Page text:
Moreover, every crazy heroic thing you see onscreen really and truly happened. The chaos of the battle is very well depicted: the decisions that had to be made without the enemy fleets seeing each other, and the chances they took. It’s true to the strategy of the Americans and Japanese, and we see many men, enlisted as well as officers, showing the best of patriotic manliness, and in a family film, free of anything sordid.
So we should be grateful this Christmas season for stories that showcase American patriotism and our middle-class of life as good and worthy things we can and should defend. Rarer still is the dramatization of the themes of contemporary conservative politics. “Ford v. Ferrari” reminds us of Tucker Carlson or President Trump talking about the importance of manufacturing jobs and men who do dignified, worthwhile work. “Richard Jewell” vindicates from an everyman perspective Trump’s attack on the fake news media.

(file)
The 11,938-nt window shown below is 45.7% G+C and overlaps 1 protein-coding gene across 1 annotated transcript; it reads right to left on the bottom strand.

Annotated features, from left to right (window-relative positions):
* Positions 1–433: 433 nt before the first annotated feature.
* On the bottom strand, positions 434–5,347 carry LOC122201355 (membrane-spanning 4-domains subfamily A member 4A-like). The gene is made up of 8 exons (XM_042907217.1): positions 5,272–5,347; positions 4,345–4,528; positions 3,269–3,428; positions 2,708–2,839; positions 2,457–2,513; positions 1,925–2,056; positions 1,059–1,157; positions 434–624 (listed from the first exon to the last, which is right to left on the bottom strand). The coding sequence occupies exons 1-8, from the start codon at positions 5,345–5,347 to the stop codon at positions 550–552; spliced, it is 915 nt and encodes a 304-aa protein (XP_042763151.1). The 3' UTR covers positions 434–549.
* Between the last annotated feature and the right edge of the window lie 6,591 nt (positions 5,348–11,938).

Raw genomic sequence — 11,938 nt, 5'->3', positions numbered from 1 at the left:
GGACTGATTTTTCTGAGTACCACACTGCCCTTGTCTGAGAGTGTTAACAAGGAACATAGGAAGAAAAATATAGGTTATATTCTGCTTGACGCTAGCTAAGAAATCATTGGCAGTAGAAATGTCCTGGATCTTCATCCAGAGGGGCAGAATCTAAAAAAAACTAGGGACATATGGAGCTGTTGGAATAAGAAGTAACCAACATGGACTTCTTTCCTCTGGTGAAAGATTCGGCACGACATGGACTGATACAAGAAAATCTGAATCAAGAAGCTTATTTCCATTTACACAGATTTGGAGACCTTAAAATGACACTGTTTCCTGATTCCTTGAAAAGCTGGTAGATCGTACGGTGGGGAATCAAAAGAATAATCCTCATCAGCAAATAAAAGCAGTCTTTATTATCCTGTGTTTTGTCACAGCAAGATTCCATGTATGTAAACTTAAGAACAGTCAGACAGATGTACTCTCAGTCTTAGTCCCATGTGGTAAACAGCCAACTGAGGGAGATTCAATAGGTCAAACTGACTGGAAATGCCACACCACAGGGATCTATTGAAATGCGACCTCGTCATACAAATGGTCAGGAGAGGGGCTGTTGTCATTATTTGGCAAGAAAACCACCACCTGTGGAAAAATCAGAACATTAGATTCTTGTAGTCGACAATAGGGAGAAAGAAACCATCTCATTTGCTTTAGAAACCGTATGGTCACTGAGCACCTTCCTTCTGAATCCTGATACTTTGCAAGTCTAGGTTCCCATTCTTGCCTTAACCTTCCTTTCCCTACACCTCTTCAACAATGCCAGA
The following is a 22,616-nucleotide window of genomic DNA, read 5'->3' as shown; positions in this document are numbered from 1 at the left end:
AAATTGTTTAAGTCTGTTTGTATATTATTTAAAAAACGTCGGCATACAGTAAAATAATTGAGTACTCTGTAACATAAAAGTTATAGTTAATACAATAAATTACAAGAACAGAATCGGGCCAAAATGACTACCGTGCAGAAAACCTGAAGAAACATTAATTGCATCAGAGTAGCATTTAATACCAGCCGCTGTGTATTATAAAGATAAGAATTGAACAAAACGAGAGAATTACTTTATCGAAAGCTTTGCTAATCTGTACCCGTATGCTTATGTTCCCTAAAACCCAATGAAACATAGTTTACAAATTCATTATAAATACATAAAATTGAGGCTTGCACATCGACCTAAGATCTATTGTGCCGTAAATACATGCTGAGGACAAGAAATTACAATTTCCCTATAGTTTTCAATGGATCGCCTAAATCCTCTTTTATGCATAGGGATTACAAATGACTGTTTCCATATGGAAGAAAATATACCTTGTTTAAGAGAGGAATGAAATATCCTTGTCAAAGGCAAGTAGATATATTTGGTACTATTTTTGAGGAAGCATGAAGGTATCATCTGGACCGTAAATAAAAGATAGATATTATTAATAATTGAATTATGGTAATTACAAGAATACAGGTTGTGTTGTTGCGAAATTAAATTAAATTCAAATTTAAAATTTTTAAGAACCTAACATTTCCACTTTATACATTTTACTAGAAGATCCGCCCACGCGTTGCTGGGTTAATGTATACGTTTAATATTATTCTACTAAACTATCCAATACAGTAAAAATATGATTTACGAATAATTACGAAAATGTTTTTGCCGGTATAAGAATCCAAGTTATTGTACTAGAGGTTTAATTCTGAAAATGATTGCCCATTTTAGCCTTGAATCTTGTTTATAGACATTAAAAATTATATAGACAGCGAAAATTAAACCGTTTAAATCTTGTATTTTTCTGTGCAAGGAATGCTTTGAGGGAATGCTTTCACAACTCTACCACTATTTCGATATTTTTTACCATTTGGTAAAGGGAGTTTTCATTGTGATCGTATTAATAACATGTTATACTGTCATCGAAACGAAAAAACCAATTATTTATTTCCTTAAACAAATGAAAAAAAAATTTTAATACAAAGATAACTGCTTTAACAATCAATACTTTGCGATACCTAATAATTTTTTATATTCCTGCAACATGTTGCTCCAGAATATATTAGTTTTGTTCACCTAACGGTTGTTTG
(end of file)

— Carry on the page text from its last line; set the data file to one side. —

And “Once Upon A Time In… Hollywood” completes the rout of the left’s hatred of men and incessant complaints about toxic masculinity, providing an example, by turns hilarious and sobering, of the conservative belief that only a good guy with a gun can stop a bad guy with a gun. Finally, in the year The New York Times dedicated to humiliating America through its 1619 Project, it’s good to have “Midway” reminding us of the patriotism and great achievements of great men as well as ordinary men turning into heroes during World War II.